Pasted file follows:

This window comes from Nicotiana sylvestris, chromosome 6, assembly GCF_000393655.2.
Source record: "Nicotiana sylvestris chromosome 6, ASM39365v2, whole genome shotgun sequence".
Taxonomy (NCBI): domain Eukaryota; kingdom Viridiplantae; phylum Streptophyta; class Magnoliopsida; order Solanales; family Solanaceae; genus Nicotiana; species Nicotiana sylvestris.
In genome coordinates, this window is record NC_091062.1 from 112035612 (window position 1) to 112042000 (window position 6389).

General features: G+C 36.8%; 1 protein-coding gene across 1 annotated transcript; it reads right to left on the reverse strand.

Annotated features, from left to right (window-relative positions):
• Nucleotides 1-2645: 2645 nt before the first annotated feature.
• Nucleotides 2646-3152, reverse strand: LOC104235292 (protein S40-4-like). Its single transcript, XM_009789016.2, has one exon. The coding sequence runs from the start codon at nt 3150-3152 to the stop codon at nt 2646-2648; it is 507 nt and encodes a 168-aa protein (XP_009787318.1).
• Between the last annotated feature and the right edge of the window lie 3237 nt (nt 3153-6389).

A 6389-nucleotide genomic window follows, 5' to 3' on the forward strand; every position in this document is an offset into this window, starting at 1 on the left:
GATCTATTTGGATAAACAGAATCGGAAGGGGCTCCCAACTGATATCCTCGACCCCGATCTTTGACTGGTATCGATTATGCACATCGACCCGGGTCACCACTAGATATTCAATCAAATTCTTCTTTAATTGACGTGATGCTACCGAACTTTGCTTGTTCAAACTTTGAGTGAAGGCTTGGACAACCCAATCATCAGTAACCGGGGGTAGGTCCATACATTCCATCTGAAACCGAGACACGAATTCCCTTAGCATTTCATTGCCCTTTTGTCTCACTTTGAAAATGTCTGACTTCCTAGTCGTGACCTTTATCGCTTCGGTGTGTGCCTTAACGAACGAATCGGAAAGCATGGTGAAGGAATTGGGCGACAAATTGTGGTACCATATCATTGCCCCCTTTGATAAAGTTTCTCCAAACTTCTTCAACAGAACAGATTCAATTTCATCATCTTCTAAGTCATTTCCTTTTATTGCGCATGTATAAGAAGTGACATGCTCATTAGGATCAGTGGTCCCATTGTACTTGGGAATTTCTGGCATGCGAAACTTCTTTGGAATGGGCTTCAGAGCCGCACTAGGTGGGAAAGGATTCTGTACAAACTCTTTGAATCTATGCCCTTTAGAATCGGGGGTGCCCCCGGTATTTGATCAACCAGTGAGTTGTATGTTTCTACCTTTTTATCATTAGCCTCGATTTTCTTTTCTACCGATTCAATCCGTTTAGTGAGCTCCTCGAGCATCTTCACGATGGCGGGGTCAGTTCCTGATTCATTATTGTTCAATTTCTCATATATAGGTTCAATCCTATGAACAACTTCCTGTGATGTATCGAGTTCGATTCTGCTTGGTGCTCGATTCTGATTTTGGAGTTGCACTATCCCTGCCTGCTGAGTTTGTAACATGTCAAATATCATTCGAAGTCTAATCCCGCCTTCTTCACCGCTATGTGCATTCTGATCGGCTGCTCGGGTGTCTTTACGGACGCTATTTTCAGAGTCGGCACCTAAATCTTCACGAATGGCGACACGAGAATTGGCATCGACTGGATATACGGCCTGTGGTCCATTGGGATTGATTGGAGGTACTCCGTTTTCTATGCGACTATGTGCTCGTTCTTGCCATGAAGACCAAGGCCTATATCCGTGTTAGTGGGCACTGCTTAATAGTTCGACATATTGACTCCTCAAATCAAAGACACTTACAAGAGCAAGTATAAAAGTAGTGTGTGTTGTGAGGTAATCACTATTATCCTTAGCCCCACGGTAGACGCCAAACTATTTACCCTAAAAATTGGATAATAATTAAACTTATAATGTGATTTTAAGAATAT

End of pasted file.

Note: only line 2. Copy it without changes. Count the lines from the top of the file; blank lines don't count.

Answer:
Source record: "Nicotiana sylvestris chromosome 6, ASM39365v2, whole genome shotgun sequence".